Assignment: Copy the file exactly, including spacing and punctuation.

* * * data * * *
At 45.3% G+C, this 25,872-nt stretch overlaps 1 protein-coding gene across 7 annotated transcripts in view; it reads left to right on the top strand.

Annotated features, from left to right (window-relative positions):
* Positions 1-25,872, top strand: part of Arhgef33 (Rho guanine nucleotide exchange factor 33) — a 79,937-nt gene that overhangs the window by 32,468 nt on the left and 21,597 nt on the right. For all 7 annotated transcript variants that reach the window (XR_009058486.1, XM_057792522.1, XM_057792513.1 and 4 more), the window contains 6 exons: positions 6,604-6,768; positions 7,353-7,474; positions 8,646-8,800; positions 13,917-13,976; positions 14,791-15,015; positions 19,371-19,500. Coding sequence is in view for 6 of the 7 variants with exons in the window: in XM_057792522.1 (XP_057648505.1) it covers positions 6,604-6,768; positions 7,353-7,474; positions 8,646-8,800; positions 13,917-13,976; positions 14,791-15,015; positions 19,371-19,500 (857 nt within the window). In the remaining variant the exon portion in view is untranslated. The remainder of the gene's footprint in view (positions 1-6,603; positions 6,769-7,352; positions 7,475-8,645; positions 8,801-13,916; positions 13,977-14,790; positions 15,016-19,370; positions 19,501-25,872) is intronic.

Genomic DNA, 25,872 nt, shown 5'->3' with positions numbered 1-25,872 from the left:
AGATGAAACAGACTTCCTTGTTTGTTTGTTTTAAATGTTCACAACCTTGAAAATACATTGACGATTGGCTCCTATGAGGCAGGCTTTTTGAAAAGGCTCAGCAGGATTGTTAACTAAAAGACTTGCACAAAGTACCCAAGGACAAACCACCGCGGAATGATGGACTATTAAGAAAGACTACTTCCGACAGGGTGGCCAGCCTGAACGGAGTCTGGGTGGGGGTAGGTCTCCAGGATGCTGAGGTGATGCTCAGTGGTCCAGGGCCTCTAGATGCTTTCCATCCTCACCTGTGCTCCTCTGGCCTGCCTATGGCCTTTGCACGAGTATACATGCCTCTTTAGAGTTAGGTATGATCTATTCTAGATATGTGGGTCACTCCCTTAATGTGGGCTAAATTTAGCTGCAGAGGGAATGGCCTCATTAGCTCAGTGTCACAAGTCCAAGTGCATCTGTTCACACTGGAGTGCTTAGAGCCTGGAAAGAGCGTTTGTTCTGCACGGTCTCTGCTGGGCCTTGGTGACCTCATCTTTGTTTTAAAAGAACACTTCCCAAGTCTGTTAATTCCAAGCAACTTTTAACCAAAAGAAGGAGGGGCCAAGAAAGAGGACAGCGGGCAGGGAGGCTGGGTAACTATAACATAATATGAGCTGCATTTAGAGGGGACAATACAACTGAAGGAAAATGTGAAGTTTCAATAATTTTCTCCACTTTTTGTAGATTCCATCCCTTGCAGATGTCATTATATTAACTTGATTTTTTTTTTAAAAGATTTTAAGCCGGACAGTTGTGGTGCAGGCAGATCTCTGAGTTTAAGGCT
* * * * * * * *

At 45.3% G+C, this 25,872-nt stretch overlaps 1 protein-coding gene across 7 annotated transcripts in view; it reads left to right on the top strand.

Annotated features, from left to right (window-relative positions):
* Positions 1-25,872, top strand: part of Arhgef33 (Rho guanine nucleotide exchange factor 33) — a 79,937-nt gene that overhangs the window by 32,468 nt on the left and 21,597 nt on the right. For all 7 annotated transcript variants that reach the window (XR_009058486.1, XM_057792522.1, XM_057792513.1 and 4 more), the window contains 6 exons: positions 6,604-6,768; positions 7,353-7,474; positions 8,646-8,800; positions 13,917-13,976; positions 14,791-15,015; positions 19,371-19,500. Coding sequence is in view for 6 of the 7 variants with exons in the window: in XM_057792522.1 (XP_057648505.1) it covers positions 6,604-6,768; positions 7,353-7,474; positions 8,646-8,800; positions 13,917-13,976; positions 14,791-15,015; positions 19,371-19,500 (857 nt within the window). In the remaining variant the exon portion in view is untranslated. The remainder of the gene's footprint in view (positions 1-6,603; positions 6,769-7,352; positions 7,475-8,645; positions 8,801-13,916; positions 13,977-14,790; positions 15,016-19,370; positions 19,501-25,872) is intronic.

Genomic DNA, 25,872 nt, shown 5'->3' with positions numbered 1-25,872 from the left:
AGATGAAACAGACTTCCTTGTTTGTTTGTTTTAAATGTTCACAACCTTGAAAATACATTGACGATTGGCTCCTATGAGGCAGGCTTTTTGAAAAGGCTCAGCAGGATTGTTAACTAAAAGACTTGCACAAAGTACCCAAGGACAAACCACCGCGGAATGATGGACTATTAAGAAAGACTACTTCCGACAGGGTGGCCAGCCTGAACGGAGTCTGGGTGGGGGTAGGTCTCCAGGATGCTGAGGTGATGCTCAGTGGTCCAGGGCCTCTAGATGCTTTCCATCCTCACCTGTGCTCCTCTGGCCTGCCTATGGCCTTTGCACGAGTATACATGCCTCTTTAGAGTTAGGTATGATCTATTCTAGATATGTGGGTCACTCCCTTAATGTGGGCTAAATTTAGCTGCAGAGGGAATGGCCTCATTAGCTCAGTGTCACAAGTCCAAGTGCATCTGTTCACACTGGAGTGCTTAGAGCCTGGAAAGAGCGTTTGTTCTGCACGGTCTCTGCTGGGCCTTGGTGACCTCATCTTTGTTTTAAAAGAACACTTCCCAAGTCTGTTAATTCCAAGCAACTTTTAACCAAAAGAAGGAGGGGCCAAGAAAGAGGACAGCGGGCAGGGAGGCTGGGTAACTATAACATAATATGAGCTGCATTTAGAGGGGACAATACAACTGAAGGAAAATGTGAAGTTTCAATAATTTTCTCCACTTTTTGTAGATTCCATCCCTTGCAGATGTCATTATATTAACTTGATTTTTTTTTTAAAAGATTTTAAGCCGGACAGTTGTGGTGCAGGCAGATCTCTGAGTTTAAGGCT